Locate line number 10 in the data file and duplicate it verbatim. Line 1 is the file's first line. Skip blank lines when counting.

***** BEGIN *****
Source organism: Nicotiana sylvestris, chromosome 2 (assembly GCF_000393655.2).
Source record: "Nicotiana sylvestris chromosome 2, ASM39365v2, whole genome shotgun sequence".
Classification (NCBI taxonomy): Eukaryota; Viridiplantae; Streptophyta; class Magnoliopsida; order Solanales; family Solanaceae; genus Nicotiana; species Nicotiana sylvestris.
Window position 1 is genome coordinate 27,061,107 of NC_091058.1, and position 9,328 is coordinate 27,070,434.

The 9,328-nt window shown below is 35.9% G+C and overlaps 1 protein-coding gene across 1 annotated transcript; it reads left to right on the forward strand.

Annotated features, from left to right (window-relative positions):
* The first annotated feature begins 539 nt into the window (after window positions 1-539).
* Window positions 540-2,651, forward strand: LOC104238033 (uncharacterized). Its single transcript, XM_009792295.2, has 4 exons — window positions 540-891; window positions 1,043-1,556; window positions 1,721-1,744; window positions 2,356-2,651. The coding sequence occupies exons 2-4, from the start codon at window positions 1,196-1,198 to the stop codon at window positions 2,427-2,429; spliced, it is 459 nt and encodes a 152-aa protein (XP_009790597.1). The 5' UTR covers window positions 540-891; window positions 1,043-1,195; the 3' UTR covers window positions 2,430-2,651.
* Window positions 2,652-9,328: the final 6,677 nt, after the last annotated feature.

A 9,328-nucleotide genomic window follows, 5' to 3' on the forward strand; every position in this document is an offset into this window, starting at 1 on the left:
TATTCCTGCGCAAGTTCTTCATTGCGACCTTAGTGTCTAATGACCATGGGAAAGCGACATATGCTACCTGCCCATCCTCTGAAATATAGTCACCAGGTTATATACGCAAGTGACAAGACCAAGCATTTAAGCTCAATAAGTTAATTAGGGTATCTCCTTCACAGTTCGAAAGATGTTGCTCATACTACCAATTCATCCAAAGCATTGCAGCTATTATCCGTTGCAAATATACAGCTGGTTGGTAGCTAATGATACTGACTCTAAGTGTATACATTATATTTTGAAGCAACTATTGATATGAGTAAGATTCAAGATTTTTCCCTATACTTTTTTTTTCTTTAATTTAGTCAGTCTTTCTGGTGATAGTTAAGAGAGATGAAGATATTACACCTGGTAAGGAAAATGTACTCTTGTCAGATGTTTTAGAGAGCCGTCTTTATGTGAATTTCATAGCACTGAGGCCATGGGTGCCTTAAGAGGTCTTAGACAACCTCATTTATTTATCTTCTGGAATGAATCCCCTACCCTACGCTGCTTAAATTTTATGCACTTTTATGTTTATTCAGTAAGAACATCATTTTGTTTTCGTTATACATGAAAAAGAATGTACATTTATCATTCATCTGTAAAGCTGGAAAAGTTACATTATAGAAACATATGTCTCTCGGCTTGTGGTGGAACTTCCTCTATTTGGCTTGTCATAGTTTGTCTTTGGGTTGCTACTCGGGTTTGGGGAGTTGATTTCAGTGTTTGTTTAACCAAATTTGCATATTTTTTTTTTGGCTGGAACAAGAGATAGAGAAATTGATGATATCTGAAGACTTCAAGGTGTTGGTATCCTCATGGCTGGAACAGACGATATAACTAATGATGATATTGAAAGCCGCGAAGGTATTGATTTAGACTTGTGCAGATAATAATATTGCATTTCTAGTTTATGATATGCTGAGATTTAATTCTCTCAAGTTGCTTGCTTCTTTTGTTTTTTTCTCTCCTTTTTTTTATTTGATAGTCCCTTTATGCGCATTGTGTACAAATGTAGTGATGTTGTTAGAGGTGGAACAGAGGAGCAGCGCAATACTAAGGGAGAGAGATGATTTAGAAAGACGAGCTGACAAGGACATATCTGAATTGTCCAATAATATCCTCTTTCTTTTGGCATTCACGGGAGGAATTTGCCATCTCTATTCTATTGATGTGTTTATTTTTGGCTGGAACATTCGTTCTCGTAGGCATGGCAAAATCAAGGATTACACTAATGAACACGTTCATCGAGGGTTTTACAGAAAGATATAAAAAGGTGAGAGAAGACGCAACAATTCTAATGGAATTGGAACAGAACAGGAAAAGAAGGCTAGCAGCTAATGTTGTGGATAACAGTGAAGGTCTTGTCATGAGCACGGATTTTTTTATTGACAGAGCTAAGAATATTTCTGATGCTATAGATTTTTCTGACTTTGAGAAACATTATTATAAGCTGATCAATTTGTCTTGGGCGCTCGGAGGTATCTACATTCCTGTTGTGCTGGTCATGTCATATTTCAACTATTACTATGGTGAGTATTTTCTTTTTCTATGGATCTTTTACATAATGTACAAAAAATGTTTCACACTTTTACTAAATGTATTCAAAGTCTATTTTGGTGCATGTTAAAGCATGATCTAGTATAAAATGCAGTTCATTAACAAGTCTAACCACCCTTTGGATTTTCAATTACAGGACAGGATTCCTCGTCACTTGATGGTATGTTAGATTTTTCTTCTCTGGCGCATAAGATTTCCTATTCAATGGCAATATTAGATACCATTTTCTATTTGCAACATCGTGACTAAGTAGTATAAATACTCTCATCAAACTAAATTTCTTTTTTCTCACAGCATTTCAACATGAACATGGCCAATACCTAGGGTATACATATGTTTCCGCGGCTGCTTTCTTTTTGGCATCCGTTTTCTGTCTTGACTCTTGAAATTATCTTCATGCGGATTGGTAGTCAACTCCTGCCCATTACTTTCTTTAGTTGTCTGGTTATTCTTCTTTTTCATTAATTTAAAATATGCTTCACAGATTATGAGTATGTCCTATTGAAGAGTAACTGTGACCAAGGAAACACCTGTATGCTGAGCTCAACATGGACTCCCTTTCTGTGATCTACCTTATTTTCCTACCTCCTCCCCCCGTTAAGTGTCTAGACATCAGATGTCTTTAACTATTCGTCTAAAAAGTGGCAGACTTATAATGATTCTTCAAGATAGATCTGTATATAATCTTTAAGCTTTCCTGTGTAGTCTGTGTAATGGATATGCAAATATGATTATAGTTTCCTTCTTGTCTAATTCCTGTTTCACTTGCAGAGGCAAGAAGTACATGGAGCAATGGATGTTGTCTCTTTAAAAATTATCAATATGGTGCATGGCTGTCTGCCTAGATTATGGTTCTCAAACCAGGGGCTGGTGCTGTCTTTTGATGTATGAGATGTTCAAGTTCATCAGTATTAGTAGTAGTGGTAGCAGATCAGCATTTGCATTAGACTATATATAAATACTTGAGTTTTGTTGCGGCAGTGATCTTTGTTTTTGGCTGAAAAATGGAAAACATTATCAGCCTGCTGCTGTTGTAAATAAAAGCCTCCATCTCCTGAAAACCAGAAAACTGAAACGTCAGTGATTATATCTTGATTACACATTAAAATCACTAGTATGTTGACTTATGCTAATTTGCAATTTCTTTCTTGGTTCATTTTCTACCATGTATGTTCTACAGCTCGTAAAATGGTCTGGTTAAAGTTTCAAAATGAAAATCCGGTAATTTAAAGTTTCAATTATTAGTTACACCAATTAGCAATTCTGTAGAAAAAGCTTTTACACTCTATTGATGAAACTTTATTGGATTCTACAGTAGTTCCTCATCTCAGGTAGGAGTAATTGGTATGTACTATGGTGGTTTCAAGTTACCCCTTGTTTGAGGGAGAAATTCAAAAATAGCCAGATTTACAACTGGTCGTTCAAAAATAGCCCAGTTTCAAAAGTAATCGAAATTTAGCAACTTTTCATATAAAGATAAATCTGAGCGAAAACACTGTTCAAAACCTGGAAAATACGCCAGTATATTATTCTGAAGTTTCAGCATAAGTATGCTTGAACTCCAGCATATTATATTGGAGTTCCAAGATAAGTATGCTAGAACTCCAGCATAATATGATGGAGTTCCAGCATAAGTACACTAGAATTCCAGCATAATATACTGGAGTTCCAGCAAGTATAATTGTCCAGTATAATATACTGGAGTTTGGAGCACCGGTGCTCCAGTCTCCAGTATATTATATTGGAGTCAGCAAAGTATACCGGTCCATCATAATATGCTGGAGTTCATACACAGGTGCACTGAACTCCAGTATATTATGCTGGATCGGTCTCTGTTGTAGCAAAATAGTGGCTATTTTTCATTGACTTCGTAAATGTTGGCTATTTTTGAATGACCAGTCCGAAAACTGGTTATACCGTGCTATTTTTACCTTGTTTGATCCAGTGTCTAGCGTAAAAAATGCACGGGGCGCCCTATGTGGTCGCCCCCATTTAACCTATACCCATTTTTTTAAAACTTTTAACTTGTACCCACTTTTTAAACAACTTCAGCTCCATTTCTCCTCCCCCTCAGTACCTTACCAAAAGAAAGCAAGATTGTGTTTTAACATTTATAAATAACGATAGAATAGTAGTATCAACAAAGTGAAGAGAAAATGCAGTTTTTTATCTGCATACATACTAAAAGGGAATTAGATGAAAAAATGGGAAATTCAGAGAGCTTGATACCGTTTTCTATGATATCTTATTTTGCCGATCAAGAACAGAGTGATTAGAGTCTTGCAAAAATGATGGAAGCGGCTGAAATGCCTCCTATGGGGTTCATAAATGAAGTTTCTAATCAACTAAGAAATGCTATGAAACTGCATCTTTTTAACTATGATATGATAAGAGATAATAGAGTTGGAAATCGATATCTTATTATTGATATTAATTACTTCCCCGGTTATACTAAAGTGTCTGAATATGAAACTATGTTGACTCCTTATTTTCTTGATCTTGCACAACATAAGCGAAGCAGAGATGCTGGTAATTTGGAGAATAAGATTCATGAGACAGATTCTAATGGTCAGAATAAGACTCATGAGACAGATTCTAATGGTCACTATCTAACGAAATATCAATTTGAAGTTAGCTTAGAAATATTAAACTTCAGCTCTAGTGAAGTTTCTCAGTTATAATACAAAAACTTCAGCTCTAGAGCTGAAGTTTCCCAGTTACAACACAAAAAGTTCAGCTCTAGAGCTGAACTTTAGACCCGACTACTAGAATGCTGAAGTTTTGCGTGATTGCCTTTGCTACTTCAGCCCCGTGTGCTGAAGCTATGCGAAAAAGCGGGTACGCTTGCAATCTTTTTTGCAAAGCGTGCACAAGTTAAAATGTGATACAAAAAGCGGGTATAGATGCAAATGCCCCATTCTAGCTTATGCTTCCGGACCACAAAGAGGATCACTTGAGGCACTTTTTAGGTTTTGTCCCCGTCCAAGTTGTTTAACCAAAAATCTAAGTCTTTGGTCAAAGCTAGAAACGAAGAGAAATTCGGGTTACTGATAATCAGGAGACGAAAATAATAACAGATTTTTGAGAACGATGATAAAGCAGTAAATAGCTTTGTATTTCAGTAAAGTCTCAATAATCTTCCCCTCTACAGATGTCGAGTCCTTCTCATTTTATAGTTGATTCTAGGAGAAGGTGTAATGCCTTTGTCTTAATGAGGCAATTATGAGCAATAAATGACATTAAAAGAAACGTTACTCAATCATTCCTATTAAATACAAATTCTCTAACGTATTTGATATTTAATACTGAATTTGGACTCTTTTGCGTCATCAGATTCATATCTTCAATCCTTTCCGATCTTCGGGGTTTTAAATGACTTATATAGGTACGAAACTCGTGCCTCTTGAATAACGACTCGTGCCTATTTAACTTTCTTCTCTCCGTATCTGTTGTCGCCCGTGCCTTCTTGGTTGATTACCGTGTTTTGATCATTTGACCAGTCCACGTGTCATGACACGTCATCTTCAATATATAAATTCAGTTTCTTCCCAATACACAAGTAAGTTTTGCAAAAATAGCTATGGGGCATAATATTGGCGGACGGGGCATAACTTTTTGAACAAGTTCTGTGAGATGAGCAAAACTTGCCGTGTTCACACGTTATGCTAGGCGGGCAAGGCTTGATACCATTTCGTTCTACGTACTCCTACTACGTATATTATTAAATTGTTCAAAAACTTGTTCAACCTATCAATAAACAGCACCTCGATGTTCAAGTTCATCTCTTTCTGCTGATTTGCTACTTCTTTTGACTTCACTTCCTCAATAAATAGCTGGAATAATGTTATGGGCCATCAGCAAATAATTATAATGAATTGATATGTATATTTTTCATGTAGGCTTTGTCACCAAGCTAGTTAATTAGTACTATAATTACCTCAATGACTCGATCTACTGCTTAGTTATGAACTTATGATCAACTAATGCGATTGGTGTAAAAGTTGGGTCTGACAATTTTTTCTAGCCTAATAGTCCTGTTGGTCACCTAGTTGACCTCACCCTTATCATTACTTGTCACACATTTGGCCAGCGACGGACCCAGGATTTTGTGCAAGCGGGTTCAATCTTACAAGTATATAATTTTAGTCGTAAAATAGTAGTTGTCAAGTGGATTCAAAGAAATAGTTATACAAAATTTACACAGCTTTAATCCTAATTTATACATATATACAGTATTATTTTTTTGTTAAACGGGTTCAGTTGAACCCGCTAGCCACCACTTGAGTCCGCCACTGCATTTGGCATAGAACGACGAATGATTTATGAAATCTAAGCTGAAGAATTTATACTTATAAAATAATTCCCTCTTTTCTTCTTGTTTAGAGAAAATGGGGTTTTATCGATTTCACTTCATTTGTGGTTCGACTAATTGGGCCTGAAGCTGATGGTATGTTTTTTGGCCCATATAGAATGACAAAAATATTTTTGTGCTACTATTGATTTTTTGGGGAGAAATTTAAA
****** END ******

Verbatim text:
A 9,328-nucleotide genomic window follows, 5' to 3' on the forward strand; every position in this document is an offset into this window, starting at 1 on the left: